There are thousands of pieces of personal information stored about every single one of us in databases we will never see – information that reveals where we live, who we are married to, how many children we have, who provides our electricity, what kind of car we drive. The list goes on.
This is nothing new, of course. For decades our names and addresses have appeared on mailing lists, categorised according to our socio-economic behaviours and influencing what advertising appears through our letterboxes.
The difference in the digital world is that the data held on each of us by marketers and advertisers has proliferated at an exponential rate.
We can see the influence of our digital behaviours on what advertising we see; try looking at a sofa on the John Lewis website and watch as that sofa follows you around the internet in advertising units of all sizes.
It is easy to experience that uncanny feeling of being watched, of being quantified and reduced to archetypes that deny our uniqueness as individuals. With the problem of data-hacking in the news – as with the recent TalkTalk incident – there is a feeling of concern about not just what our data says about us but how it can be used against us. Big data as a concept feels close to Big Brother.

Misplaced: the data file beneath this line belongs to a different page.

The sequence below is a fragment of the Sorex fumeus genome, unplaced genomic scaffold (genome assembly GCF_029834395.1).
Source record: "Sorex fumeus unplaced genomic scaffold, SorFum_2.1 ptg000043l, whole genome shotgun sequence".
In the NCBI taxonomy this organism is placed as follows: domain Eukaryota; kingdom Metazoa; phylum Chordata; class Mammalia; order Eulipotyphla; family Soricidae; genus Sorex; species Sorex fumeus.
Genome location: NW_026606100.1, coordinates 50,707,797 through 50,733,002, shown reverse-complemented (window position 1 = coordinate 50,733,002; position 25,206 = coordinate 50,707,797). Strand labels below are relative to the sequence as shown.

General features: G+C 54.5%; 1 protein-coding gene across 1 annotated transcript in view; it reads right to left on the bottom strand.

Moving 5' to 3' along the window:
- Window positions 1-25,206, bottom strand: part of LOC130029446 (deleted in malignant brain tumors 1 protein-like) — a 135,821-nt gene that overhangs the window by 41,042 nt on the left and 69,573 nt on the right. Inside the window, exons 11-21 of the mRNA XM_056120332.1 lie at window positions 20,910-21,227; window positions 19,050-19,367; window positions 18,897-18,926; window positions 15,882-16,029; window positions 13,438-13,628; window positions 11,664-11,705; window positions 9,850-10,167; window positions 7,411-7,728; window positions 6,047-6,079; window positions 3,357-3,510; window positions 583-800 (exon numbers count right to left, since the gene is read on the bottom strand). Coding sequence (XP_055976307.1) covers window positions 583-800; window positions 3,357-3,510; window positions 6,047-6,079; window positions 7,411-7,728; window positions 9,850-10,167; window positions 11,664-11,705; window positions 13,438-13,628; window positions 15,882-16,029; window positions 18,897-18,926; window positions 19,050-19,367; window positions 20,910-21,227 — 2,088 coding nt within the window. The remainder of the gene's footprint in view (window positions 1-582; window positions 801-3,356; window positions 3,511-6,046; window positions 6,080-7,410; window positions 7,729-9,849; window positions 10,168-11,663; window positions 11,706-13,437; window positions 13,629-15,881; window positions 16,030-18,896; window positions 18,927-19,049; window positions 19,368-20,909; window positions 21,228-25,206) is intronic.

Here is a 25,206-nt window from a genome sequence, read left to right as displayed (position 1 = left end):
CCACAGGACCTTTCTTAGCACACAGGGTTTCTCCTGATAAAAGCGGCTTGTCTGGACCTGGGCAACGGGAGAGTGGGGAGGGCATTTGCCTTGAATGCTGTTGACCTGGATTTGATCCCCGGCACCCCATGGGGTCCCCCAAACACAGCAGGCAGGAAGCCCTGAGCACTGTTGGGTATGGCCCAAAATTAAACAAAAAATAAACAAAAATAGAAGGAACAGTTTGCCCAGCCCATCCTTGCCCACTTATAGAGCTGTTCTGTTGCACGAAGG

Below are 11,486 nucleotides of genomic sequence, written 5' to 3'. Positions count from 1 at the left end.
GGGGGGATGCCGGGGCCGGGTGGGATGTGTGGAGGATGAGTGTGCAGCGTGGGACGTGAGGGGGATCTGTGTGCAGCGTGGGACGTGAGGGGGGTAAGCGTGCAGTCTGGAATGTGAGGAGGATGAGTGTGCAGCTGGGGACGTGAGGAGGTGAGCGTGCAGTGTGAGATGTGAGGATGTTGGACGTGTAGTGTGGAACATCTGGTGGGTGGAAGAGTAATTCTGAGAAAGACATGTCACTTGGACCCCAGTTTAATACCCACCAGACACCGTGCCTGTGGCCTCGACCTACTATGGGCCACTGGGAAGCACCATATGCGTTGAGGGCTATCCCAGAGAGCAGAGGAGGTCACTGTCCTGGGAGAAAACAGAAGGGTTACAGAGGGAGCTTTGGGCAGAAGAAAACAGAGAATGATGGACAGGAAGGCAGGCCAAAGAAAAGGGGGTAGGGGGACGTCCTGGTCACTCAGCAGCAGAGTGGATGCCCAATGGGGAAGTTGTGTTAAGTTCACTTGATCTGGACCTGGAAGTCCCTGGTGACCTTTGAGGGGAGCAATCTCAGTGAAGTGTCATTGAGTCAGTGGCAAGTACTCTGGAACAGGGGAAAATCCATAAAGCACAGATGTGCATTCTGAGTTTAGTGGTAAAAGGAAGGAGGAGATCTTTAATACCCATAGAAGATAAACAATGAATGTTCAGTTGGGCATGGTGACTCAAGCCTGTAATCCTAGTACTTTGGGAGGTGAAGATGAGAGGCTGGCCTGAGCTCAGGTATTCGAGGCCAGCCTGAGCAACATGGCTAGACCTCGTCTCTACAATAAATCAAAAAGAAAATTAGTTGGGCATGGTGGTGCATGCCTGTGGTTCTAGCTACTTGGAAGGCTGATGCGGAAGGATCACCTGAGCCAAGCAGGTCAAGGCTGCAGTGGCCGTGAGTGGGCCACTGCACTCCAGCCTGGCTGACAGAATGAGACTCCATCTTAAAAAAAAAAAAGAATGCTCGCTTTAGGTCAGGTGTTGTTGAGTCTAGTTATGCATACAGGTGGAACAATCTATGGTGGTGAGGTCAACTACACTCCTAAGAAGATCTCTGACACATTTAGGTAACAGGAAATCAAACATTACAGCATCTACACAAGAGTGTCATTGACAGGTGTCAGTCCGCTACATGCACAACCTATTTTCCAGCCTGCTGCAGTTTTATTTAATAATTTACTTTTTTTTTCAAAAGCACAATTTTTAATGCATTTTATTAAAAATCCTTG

But data isn’t just reductive; it offers more than just targeting opportunities for advertisers and sales departments. This data is our present-day fossil record, providing deep information about what we as a culture are interested in and worried about.
If we go back nine years to the AOL search data leak in 2006, it was an incredible glimpse into people’s concerns and interests. AOL released a file of its search logs showing what individuals had searched for over a period of time. Filtering by individual users (for example, User 927) it was possible to trace consecutive searches performed by real people, providing us with a privileged view of their interests.
Searches and secrets
People may share data with search engines that they do not share with their closest friends and family members. Emotional intelligence technology now lets brands see how consumers feel by understanding what people search for and the type of content they then consume, an opportunity arises for advertisers and brands to better realise how humanity manifests in the digital world. But big data is not confined solely to digital media. As the ability for machines to talk to each other increases, it is possible for different sets of information to be connected and for patterns in data to be identified.
For example, big data has been collected and combined from different sources in Los Angeles to prove a relationship between certain weather conditions and traffic congestion. As a result of this, smart technology has been developed to change traffic- light phasing dynamically, according to weather conditions, reducing traffic congestion by 17 per cent. Big data has demonstrably improved the human experience.
Our data reveals who we are as people and how we feel about our world, and it is through dressing and understanding this data that we can better see ourselves and improve the world in which we live.
Through data we are able to optimise our experience, both digitally and in the real world, and to manifest our humanity in how we create data and how we use it.
Jenny Kirby is a partner at Mindshare